Effects of Brain Evolution on Human Nutrition and Metabolism

Department of Anthropology, Northwestern University, Evanston, IL 60208, USA.
Annual Review of Nutrition (Impact Factor: 8.36). 02/2007; 27(1):311-27. DOI: 10.1146/annurev.nutr.27.061406.093659
Source: PubMed


The evolution of large human brain size has had important implications for the nutritional biology of our species. Large brains are energetically expensive, and humans expend a larger proportion of their energy budget on brain metabolism than other primates. The high costs of large human brains are supported, in part, by our energy- and nutrient-rich diets. Among primates, relative brain size is positively correlated with dietary quality, and humans fall at the positive end of this relationship. Consistent with an adaptation to a high-quality diet, humans have relatively small gastrointestinal tracts. In addition, humans are relatively "undermuscled" and "over fat" compared with other primates, features that help to offset the high energy demands of our brains. Paleontological evidence indicates that rapid brain evolution occurred with the emergence of Homo erectus 1.8 million years ago and was associated with important changes in diet, body size, and foraging behavior.

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Available from: William R. Leonard, Dec 28, 2013
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    • "cardiovascular disease [ 97 ] , respiratory disease [ 98 ] , cancer [ 99 ] and stroke [ 100 ] . However , it is not clear if this association is due to the inherently higher bilirubin levels or whether more bilirubin is degraded due to the disease [ 92 ] . Modern human populations derive more of their dietary energy from meat than the great apes ( Leonard , Snodgrass et al . 2007 ) . Improved diet quality due to cooking and consumption of animal protein and fat has been proposed as one among other factors allowing the increased brain size in humans [ 101 , 102 ] . Our results indicate that expression of UGT1A1 is higher in mice fed a raw plant diet than in mice fed either a meat or cooked - plant diet ( Fig 3 ) "
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    ABSTRACT: Although human biomedical and physiological information is readily available, such information for great apes is limited. We analyzed clinical chemical biomarkers in serum samples from 277 wild- and captive-born great apes and from 312 healthy human volunteers as well as from 20 rhesus macaques. For each individual, we determined a maximum of 33 markers of heart, liver, kidney, thyroid and pancreas function, hemoglobin and lipid metabolism and one marker of inflammation. We identified biomarkers that show differences between humans and the great apes in their average level or activity. Using the rhesus macaques as an outgroup, we identified human-specific differences in the levels of bilirubin, cholinesterase and lactate dehydrogenase, and bonobo-specific differences in the level of apolipoprotein A-I. For the remaining twenty-nine biomarkers there was no evidence for lineage-specific differences. In fact, we find that many biomarkers show differences between individuals of the same species in different environments. Of the four lineage-specific biomarkers, only bilirubin showed no differences between wild- and captive-born great apes. We show that the major factor explaining the human-specific difference in bilirubin levels may be genetic. There are human-specific changes in the sequence of the promoter and the protein-coding sequence of uridine diphosphoglucuronosyltransferase 1 (UGT1A1), the enzyme that transforms bilirubin and toxic plant compounds into water-soluble, excretable metabolites. Experimental evidence that UGT1A1 is down-regulated in the human liver suggests that changes in the promoter may be responsible for the human-specific increase in bilirubin. We speculate that since cooking reduces toxic plant compounds, consumption of cooked foods, which is specific to humans, may have resulted in relaxed constraint on UGT1A1 which has in turn led to higher serum levels of bilirubin in humans.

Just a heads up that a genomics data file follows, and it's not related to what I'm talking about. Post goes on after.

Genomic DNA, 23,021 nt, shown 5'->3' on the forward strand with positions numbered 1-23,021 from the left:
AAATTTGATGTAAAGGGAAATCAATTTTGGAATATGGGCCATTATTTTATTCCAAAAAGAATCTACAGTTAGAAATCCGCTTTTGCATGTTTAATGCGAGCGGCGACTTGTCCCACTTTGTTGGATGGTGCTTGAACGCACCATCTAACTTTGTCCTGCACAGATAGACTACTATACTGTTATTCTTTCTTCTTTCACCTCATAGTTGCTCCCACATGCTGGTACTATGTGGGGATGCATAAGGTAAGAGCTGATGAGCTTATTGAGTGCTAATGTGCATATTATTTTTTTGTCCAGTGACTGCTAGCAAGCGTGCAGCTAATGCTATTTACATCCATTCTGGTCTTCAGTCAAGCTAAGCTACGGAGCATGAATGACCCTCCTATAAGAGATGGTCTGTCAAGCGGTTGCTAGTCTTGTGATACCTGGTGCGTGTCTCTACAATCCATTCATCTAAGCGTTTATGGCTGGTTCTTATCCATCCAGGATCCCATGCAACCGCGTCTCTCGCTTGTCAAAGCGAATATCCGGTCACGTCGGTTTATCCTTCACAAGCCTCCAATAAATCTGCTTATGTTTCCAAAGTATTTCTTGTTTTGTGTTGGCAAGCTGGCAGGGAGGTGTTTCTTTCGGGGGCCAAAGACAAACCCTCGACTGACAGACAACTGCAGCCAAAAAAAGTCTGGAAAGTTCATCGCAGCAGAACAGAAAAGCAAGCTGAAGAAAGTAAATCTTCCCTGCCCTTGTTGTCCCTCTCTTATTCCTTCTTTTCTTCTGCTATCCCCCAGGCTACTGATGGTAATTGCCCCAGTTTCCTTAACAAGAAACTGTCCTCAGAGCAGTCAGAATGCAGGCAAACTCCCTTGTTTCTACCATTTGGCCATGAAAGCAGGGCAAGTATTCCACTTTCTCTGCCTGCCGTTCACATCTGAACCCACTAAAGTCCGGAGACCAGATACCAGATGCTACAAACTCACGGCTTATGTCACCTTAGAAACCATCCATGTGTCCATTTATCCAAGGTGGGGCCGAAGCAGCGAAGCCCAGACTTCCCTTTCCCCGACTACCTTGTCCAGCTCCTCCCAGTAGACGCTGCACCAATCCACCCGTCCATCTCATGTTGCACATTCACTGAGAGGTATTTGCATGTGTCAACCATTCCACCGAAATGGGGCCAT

PLoS ONE 08/2015; 10(8):e0134548. DOI:10.1371/journal.pone.0134548 · 3.23 Impact Factor
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    • "In humans, the colon represents only 20 % of the total volume of the digestive tract, whereas in apes it is about 50 % (Milton 1999, 2003). The sizeable colons of most large-bodied primates permit fermentation of low-quality plant fibres, allowing for extraction of energy in the form of volatile fatty acids (Leonard et al. 2007). Thus, humans, having small colons, are relatively poor in utilising uncooked plant fibre. "